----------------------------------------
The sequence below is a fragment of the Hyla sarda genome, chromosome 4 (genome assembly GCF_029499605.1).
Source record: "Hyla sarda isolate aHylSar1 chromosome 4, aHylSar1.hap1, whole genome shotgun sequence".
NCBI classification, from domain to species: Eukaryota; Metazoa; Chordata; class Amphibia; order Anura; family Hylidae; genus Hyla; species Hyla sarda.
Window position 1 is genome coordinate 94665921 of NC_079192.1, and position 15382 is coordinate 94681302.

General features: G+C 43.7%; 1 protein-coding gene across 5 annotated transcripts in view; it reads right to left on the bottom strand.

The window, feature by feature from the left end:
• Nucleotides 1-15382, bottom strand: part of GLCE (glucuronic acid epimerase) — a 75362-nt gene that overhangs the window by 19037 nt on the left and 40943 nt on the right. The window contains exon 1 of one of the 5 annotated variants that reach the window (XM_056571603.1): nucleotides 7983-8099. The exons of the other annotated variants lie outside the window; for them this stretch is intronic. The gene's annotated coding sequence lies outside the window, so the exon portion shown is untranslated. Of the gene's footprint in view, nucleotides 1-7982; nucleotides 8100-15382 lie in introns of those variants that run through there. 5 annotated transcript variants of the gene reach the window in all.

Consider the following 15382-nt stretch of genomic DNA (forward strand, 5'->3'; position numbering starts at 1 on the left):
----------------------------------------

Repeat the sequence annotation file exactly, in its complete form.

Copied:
The sequence below is a fragment of the Hyla sarda genome, chromosome 4 (genome assembly GCF_029499605.1).
Source record: "Hyla sarda isolate aHylSar1 chromosome 4, aHylSar1.hap1, whole genome shotgun sequence".
NCBI classification, from domain to species: Eukaryota; Metazoa; Chordata; class Amphibia; order Anura; family Hylidae; genus Hyla; species Hyla sarda.
Window position 1 is genome coordinate 94665921 of NC_079192.1, and position 15382 is coordinate 94681302.

General features: G+C 43.7%; 1 protein-coding gene across 5 annotated transcripts in view; it reads right to left on the bottom strand.

The window, feature by feature from the left end:
• Nucleotides 1-15382, bottom strand: part of GLCE (glucuronic acid epimerase) — a 75362-nt gene that overhangs the window by 19037 nt on the left and 40943 nt on the right. The window contains exon 1 of one of the 5 annotated variants that reach the window (XM_056571603.1): nucleotides 7983-8099. The exons of the other annotated variants lie outside the window; for them this stretch is intronic. The gene's annotated coding sequence lies outside the window, so the exon portion shown is untranslated. Of the gene's footprint in view, nucleotides 1-7982; nucleotides 8100-15382 lie in introns of those variants that run through there. 5 annotated transcript variants of the gene reach the window in all.

Consider the following 15382-nt stretch of genomic DNA (forward strand, 5'->3'; position numbering starts at 1 on the left):